Masthead graphic based on a painting by Gudrun Thriemer.

Wednesday, February 28, 2007

FEATURE: "The New Peacekeeping: Haiti," February 26, 2007.

Last week, World Report looked at key elements of five political parties' platforms and public statements that were opposed to the war in Afghanistan. Three of these--the NDP, the Bloc and the Canadian Action Party--called for the return of Canadian foreign policy to a central role for UN peacekeeping.

In his study of of peacekeeping commissioned by the Council of Canadians, Steven Staples of the Polaris Institute explains that

"Peacekeeping has evolved greatly since the early days of 'Pearsonian' peacekeeping. Today, most peacekeeping missions contain 'enforcement' elements because they are authorized under Chapter VII of the UN Charter, which allows for the use of force where necessary to implement the UN mandate. These 'robust' missions stand in stark contrast to the more traditional form of lightly armed peacekeepers, which were authorized under Chapter VI of the UN Charter" (Staples Marching Orders 19).

Staples concludes that one of four "practically unreported accomplishments" in the last 15 years is "much greater willingness to use force" on the part of UN peacekeepers. This includes the authorization in 2006 of attack helicopters for use in the Democratic Republic of Congo.

Staples quotes the following explanation from the 2005 Human Security Report published by the Human Security Centre at UBC and led by Andrew Mack, former director of the strategic planning unit in the Executive Office of UN Secretary-General Kofi Annan.

"The Security Council has been increasingly willing to authorize the use of force to deter 'spoilers' from undermining peace agreements and in so doing to restart old conflicts. UN peace operations are now routinely mandated to use force to protect the peace, not just their own personnel 32" (p. 153 qtd MO).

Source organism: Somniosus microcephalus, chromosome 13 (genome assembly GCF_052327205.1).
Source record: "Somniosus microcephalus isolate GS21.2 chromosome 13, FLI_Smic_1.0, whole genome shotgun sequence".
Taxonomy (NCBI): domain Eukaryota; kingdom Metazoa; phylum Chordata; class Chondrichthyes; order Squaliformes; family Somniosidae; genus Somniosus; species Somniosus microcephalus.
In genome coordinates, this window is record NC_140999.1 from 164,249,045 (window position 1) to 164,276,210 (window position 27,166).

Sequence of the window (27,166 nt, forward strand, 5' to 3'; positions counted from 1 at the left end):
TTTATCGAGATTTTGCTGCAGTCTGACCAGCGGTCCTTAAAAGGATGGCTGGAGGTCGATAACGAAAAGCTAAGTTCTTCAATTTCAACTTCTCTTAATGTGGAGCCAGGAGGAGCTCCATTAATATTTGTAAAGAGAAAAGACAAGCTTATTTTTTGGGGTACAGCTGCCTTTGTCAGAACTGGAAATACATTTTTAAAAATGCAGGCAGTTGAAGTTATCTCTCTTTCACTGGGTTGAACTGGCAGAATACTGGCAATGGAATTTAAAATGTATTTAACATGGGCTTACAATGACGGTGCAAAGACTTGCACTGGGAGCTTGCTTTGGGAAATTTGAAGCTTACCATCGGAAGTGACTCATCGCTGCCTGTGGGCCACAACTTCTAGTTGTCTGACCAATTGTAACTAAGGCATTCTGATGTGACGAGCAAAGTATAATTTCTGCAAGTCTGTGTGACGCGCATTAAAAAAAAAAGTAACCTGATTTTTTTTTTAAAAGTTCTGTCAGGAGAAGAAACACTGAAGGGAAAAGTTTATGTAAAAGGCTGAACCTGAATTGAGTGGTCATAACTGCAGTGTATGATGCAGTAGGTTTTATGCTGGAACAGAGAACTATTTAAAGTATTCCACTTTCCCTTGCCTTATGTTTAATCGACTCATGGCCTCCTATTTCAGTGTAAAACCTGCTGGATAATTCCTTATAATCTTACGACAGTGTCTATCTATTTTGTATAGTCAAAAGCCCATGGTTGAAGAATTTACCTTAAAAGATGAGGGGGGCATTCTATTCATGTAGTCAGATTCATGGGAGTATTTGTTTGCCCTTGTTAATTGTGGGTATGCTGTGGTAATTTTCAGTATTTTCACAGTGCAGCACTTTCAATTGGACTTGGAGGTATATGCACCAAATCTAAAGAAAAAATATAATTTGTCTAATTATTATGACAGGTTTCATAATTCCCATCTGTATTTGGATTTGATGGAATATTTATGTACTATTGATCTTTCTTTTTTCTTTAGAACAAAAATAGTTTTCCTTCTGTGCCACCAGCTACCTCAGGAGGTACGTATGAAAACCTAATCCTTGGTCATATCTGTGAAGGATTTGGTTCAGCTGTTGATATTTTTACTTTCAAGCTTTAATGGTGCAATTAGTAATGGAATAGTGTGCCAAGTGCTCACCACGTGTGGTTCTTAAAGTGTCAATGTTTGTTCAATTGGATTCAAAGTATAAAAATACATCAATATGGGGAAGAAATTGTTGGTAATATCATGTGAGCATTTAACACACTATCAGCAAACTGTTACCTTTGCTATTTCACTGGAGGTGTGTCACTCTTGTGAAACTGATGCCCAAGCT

A key finding of this report is that the UN has brought about more widespread peace in the world since the end of the Cold War, despite fears of terrorism after the September 11 attacks.

The UN Department of Peacekeeping Operations supports the notion that peacekeeping has had to adapt to changing circumstances:

"Under-resourced, under-sized peacekeeping operations with inadequate rules of engagement proved to be ill suited for contemporary post-conflict situations, in which armed factions often remained active in the period following civil wars. In addition to targeting and abusing civilians, these groups have also attacked UN peacekeepers. Aware of the dangers [!] of deploying peacekeepers in situations where there is no real peace to keep, the Security Council now provides, when it deems necessary, UN peacekeeping operations with more “robust” mandates....

These mandates allow and in fact require peacekeepers to “use all necessary means” to protect civilians, prevent violence against UN staff and personnel and deter armed elements from ignoring peace agreements. Currently, UN missions in the Democratic Republic of Congo (DRC), Liberia, Kosovo, Burundi, Haiti and Côte d’Ivoire operate under Chapter VII mandates . . . .

"The Secretary-General has repeatedly stressed, however, that this new approach should not be interpreted as a means of turning the UN into a warfighting machine, and that the use of force should always be seen as a last resort.28"